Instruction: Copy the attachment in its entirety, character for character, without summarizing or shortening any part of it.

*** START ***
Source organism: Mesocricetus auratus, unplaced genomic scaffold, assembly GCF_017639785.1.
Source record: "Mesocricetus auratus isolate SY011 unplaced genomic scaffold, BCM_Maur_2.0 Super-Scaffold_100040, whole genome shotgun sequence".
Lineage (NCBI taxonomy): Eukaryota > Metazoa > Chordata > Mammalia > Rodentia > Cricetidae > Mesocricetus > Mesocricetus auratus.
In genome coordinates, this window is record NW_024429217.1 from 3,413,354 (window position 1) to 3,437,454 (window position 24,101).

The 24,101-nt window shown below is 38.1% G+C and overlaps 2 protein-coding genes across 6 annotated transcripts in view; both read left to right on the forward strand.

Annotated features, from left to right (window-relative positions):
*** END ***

Source organism: Mesocricetus auratus, unplaced genomic scaffold, assembly GCF_017639785.1.
Source record: "Mesocricetus auratus isolate SY011 unplaced genomic scaffold, BCM_Maur_2.0 Super-Scaffold_100040, whole genome shotgun sequence".
Lineage (NCBI taxonomy): Eukaryota > Metazoa > Chordata > Mammalia > Rodentia > Cricetidae > Mesocricetus > Mesocricetus auratus.
In genome coordinates, this window is record NW_024429217.1 from 3,413,354 (window position 1) to 3,437,454 (window position 24,101).

The 24,101-nt window shown below is 38.1% G+C and overlaps 2 protein-coding genes across 6 annotated transcripts in view; both read left to right on the forward strand.

Annotated features, from left to right (window-relative positions):